ORLANDO, Fla. — Out-of-state real estate investors and homebuyers would pay a special tax under a state senator’s plan designed to tackle sky-high rents pricing tenants out of Orange County.
sen. Randolph Bracy, who is running for US Congress, unveiled a proposal Tuesday he intends to submit at the next Orange County Commission meeting on Aug. 9.
“I would like to institute special taxes on these companies and individuals in order to discourage their buying, selling and renting of properties,” Bracy said. “I believe we should be keeping it in the community, and let’s keep it affordable.”
Bracy’s plan also calls for approving more high-density apartment buildings, converting vacant commercial properties into housing and providing grants and tax breaks to developers of affordable housing.
The tax would be levied at closing on out-of-state investors and individual buyers who don’t own property in Florida, Bracy said.
The tax amount hasn’t been determined, he said, but revenue could be used to build more affordable housing and offer assistance to renters.
Orlando’s rental prices have exploded, forcing tenants to move out of the city to find less expensive housing. The average asking rent in Orlando is $1,819, more than $150 above where it was in January, according to CoStar Group, which tracks rental rates.
Real estate investors have been snatching up more properties as housing demand has soared, buying nearly half of the properties sold last year in the mostly Black ZIP code of 32805, according to an Orlando Sentinel investigation.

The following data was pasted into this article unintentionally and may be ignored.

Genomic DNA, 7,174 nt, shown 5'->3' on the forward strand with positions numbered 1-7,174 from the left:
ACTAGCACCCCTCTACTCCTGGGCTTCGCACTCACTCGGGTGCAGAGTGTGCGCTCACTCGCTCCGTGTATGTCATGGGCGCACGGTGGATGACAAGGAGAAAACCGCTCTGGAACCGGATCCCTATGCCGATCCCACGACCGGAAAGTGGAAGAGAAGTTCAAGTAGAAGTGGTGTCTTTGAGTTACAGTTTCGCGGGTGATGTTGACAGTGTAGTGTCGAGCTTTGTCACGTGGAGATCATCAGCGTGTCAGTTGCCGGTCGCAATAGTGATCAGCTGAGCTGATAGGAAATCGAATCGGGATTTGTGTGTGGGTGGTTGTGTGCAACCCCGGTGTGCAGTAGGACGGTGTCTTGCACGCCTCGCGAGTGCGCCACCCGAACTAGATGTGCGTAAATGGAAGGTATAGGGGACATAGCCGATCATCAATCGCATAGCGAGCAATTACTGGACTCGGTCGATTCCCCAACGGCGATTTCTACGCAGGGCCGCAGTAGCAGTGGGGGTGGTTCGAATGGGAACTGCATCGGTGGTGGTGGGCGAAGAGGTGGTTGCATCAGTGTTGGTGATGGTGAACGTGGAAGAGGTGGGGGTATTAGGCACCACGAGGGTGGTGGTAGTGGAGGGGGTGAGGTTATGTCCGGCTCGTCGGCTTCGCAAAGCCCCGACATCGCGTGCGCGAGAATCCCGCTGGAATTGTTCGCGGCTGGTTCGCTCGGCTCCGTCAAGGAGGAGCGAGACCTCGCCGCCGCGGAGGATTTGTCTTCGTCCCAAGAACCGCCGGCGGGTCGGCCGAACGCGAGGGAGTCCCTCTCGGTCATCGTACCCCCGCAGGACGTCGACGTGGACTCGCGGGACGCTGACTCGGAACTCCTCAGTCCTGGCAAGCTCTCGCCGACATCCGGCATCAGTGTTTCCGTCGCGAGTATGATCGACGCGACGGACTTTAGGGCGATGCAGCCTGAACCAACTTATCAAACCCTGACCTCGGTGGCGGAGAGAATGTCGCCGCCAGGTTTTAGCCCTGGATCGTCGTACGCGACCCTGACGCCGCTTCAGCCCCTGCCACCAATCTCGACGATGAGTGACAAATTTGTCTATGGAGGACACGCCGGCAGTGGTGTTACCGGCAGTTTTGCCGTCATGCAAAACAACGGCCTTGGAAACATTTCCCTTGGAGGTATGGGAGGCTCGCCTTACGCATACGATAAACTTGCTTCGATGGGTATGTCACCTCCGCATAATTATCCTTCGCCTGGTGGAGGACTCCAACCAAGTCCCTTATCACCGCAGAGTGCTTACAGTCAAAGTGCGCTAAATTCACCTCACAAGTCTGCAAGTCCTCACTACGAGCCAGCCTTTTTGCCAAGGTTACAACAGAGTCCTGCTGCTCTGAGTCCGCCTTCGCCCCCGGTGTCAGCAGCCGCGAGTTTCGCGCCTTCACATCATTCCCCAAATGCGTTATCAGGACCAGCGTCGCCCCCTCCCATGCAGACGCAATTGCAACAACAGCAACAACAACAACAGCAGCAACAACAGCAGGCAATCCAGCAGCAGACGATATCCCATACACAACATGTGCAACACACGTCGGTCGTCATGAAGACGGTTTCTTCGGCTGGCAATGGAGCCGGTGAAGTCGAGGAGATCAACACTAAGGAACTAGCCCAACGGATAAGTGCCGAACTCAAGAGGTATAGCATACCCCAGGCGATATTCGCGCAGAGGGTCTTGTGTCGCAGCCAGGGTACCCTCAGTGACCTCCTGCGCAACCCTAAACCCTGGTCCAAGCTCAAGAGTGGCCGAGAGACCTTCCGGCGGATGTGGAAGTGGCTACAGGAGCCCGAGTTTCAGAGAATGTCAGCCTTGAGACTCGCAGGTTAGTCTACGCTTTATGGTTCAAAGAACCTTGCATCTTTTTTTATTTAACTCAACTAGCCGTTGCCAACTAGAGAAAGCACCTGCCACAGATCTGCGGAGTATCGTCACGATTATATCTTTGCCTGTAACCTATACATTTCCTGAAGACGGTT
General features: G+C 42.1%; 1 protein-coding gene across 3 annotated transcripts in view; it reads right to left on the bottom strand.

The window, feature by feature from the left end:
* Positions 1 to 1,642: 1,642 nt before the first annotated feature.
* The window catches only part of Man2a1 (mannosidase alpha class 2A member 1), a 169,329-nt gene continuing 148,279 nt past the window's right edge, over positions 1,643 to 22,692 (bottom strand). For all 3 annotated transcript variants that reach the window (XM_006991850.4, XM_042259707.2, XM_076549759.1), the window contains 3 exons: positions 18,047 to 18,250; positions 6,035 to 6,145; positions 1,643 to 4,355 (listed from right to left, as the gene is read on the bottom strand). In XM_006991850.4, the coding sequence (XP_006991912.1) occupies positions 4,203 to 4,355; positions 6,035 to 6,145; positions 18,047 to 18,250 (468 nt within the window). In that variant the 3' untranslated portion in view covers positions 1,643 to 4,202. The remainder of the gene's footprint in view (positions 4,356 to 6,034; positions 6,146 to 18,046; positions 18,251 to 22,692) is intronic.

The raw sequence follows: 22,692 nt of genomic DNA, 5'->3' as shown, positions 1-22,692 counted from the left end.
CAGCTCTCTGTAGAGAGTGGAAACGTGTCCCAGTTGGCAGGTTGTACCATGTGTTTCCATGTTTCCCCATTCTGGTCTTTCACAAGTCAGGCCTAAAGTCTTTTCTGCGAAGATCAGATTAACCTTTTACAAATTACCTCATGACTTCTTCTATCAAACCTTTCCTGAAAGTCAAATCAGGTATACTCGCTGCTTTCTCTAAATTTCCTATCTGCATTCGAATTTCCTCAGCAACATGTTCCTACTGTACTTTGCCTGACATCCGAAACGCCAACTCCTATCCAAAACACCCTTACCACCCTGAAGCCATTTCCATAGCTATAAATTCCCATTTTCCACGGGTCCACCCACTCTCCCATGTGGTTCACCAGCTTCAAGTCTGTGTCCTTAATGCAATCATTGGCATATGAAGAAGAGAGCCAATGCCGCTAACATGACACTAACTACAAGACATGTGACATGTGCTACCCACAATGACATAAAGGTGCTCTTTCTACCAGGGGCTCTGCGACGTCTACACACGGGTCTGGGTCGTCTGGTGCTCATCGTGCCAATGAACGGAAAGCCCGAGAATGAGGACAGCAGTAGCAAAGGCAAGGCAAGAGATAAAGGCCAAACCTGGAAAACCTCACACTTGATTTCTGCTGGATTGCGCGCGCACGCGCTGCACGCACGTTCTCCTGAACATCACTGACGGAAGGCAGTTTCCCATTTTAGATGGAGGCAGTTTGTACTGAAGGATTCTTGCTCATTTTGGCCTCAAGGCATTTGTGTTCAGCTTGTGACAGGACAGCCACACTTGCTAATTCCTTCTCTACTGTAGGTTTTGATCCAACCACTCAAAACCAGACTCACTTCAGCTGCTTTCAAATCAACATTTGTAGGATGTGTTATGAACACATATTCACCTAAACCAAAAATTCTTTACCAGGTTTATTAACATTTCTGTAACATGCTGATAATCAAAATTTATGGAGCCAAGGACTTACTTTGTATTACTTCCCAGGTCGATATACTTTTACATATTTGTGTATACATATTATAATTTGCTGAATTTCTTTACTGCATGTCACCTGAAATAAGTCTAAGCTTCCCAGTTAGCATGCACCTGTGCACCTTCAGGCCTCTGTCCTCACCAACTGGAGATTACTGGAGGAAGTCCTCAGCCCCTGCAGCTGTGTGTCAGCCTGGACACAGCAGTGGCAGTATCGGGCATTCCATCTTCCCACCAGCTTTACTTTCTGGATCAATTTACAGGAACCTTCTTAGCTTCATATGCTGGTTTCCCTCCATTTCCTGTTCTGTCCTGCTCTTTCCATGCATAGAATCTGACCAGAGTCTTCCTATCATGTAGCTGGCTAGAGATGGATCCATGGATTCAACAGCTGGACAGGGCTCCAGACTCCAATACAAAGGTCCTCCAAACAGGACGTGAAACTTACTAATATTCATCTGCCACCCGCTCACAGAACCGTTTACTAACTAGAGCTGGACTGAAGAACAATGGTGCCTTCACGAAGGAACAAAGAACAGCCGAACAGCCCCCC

Bracy said out-of-state investors are worsening the region’s affordable housing crisis.
“I have had people that have said they’re moving out of Orlando … because they can’t afford to live,” Bracy said. “We have out-of-town companies buying the properties and raising (rent) to where it’s unaffordable. I think we have to look into that.”
David Howard, executive director of the National Rental Home Council, said discouraging out-of-state investors will result in less rental housing.
“The county should instead be focused on policies and incentives designed to increase the supply of all types of housing, owner-occupied and rental,” said Howard, whose group represents rental homeowners large and small.
Taxing out-of-state investors and buyers differently than in-state ones could spark litigation citing the equal protection and commerce clauses of the US Constitution, said Bob Jarvis, a law professor at Nova Southeastern University.
Jarvis said he thinks Bracy’s special tax likely would pass legal muster, but it could backfire politically by causing real estate agents and companies to lose business to other counties in Florida that don’t have such a tax, he said.
“As a lawyer I’d say, ‘Go forth and proper,’” Jarvis said. “As a PR guy, I would say, ‘Are you insane?’”
State Sen. Linda Stewart, D-Orlando, and a representative from US Rep. Darren Soto’s office joined Bracy at an event unveiling the plan. Bracy said he met with landlords, tenants and developers while crafting it.
Another proposal championed by Orange County Commissioner Emily Bonilla would create a one-year cap on rent increases for many properties. A draft proposal calls for a 5% cap or limiting rent increases to the consumer price index, whichever is higher. The consumer price index rose about 9% in the 12 months ending June 30.
Bonilla said she doesn’t think Bracy’s proposal will interfere with her effort, which applies to rental properties with four or more units.
The County Commission is set to consider Bonilla’s proposal on Aug. 9, which opponents say could draw legal challenges, too.
Commissioners recently approved a separate measure requiring landlords to give 60-day written notice before imposing a rent increase of more than 5%.